Back-to-School Transportation – Ride in Safety Style
Another new school year is about to be in full swing, and with 55 million children and young adults across the United States heading back into the classroom, that means increased road travel and traffic pattern shifts.
This busy time of year can be dangerous, especially regarding the transportation mode in which students will be arriving and departing from school. Understanding transportation safety facts and precautions during this time – not just for the students, but for the community as well – will help strengthen your traffic safety knowledge.
WALKING OR BIKING
13% of school children or young adults typically walk or bike to school. Be especially vigilant for pedestrians and bikers during before- and after-school hours. Over the last decade, nearly one-third of child pedestrian fatalities occurred between 3 and 7 p.m. Children 10 and younger must be accompanied by an adult or young adult on their way to and from school who can demonstrate how to safely cross the street. For bikers – always wear a properly-fitted helmet, and for drivers – keep at least 3 feet of passing distance between your vehicle and the biker.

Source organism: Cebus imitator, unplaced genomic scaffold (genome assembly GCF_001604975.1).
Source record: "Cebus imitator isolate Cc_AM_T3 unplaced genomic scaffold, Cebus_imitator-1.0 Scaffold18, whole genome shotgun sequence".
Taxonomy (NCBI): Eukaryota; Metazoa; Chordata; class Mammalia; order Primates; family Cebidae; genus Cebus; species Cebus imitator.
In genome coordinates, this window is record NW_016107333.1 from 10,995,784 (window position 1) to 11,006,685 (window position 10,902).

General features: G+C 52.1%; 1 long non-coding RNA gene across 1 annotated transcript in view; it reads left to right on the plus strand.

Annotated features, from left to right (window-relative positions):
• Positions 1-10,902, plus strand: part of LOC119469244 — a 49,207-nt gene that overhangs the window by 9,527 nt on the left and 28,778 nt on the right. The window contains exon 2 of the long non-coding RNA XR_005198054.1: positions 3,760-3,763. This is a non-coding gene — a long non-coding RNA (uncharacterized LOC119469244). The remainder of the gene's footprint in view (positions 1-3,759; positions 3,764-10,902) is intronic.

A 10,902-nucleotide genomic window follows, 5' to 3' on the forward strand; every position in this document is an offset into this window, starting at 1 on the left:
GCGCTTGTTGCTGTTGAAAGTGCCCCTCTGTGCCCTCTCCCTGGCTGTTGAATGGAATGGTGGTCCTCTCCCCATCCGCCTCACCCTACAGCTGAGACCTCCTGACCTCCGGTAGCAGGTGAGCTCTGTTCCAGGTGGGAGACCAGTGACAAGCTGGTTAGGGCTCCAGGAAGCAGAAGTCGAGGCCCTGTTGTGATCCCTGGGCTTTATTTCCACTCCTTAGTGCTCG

WALKING OR BIKING
According to the National Highway Traffic Safety Administration, school buses are designed to be safer than passenger vehicles in avoiding crashes and preventing injury; and in fact riding a bus to school is 13 times safer than riding in a passenger vehicle and 10 times safer than walking to school. Even so, understanding how to be especially careful around the school bus "danger zone" − 10 feet in front, 10 feet behind, and on each side of the bus – is important.
DRIVING AND RIDING IN THE CAR
Whether you are a parent or other adult driving kids to school or a student driver, you need to be focused on the road and leave distractions at home. Car crashes are the leading cause of death for children from 3 to 14 years old, according to Traffic Safety Facts, and are 40 percent more likely to be injured in crashes. Additionally, 10% of drivers of all ages under the age of 20 involved in fatal crashes were reported as distracted at the time of the crash; this age group has the largest proportion of drivers who were distracted.
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